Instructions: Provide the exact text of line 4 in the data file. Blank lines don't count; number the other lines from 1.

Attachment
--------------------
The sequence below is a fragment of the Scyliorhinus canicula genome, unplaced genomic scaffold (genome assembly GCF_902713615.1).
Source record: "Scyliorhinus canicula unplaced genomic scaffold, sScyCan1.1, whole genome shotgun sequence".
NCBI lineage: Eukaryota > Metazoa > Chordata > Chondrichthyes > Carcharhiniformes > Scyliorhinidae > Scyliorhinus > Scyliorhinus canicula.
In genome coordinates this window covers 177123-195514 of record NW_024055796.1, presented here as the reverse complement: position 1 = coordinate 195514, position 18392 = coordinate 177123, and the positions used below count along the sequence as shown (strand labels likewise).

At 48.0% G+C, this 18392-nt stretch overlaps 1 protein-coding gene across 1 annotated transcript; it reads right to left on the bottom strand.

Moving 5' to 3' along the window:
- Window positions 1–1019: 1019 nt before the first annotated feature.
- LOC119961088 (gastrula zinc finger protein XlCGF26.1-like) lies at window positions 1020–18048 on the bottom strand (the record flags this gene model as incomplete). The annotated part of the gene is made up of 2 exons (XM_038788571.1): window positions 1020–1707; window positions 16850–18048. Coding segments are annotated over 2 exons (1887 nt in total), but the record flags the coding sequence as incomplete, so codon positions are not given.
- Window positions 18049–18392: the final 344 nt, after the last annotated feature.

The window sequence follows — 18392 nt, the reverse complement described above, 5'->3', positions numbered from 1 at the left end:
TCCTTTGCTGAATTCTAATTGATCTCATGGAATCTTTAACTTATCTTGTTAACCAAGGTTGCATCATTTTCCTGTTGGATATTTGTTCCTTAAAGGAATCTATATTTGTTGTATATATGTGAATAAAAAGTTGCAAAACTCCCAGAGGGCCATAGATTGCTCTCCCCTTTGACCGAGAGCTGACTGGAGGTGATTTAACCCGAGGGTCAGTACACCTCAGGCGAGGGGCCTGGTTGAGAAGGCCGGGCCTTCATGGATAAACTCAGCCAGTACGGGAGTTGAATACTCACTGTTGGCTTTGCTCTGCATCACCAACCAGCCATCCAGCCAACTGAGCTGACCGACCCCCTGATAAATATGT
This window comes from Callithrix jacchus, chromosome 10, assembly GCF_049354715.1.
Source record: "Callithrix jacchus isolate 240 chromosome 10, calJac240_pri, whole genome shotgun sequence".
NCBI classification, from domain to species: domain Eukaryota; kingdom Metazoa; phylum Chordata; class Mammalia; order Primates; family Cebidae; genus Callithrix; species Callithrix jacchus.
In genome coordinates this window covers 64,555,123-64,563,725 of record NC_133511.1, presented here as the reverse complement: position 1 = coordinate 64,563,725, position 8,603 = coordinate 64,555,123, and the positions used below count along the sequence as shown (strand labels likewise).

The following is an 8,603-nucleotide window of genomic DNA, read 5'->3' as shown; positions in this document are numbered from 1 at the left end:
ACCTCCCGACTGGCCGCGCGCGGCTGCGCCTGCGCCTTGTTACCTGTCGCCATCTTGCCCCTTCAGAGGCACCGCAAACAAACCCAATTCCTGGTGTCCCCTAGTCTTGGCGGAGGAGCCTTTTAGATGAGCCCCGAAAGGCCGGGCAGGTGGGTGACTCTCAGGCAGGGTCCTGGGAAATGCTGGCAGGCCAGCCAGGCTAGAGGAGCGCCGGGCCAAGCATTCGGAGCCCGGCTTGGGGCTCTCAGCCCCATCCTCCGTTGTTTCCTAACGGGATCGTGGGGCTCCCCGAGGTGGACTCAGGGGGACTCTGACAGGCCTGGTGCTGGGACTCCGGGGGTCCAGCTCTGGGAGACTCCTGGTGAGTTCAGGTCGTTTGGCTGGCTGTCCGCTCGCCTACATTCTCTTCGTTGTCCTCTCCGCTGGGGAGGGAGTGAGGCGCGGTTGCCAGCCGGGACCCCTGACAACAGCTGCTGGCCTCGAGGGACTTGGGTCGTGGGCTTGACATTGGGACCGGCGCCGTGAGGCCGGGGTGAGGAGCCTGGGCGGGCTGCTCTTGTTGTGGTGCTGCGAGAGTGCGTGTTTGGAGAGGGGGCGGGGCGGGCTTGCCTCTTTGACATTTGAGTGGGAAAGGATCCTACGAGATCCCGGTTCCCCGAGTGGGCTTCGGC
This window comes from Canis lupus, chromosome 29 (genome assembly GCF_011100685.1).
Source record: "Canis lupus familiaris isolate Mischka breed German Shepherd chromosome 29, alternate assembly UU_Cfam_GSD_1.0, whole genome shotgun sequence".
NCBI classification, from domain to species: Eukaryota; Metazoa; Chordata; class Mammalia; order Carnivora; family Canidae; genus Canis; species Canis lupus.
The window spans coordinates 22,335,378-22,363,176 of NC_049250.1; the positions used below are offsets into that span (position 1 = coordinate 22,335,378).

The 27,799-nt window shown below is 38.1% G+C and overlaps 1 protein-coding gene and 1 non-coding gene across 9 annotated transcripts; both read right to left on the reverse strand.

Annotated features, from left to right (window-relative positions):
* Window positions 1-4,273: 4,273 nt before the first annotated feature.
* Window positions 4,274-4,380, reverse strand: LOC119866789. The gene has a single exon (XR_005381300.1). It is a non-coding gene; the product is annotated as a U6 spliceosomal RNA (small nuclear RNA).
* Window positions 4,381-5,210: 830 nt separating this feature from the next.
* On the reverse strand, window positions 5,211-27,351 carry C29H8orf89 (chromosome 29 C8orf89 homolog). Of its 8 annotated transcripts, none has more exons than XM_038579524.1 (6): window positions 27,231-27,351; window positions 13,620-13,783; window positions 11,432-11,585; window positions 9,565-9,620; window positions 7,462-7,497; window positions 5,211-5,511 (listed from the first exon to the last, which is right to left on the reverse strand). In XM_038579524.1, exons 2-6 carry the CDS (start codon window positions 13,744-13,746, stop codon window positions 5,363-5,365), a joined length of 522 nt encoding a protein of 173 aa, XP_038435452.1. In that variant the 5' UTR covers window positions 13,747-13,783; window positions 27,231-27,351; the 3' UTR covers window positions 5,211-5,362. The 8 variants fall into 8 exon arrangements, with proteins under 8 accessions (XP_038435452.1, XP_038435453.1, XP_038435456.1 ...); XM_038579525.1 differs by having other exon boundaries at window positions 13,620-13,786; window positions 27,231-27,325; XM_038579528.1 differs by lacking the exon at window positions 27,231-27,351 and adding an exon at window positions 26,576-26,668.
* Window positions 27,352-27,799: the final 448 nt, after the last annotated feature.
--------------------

In genome coordinates this window covers 177123-195514 of record NW_024055796.1, presented here as the reverse complement: position 1 = coordinate 195514, position 18392 = coordinate 177123, and the positions used below count along the sequence as shown (strand labels likewise).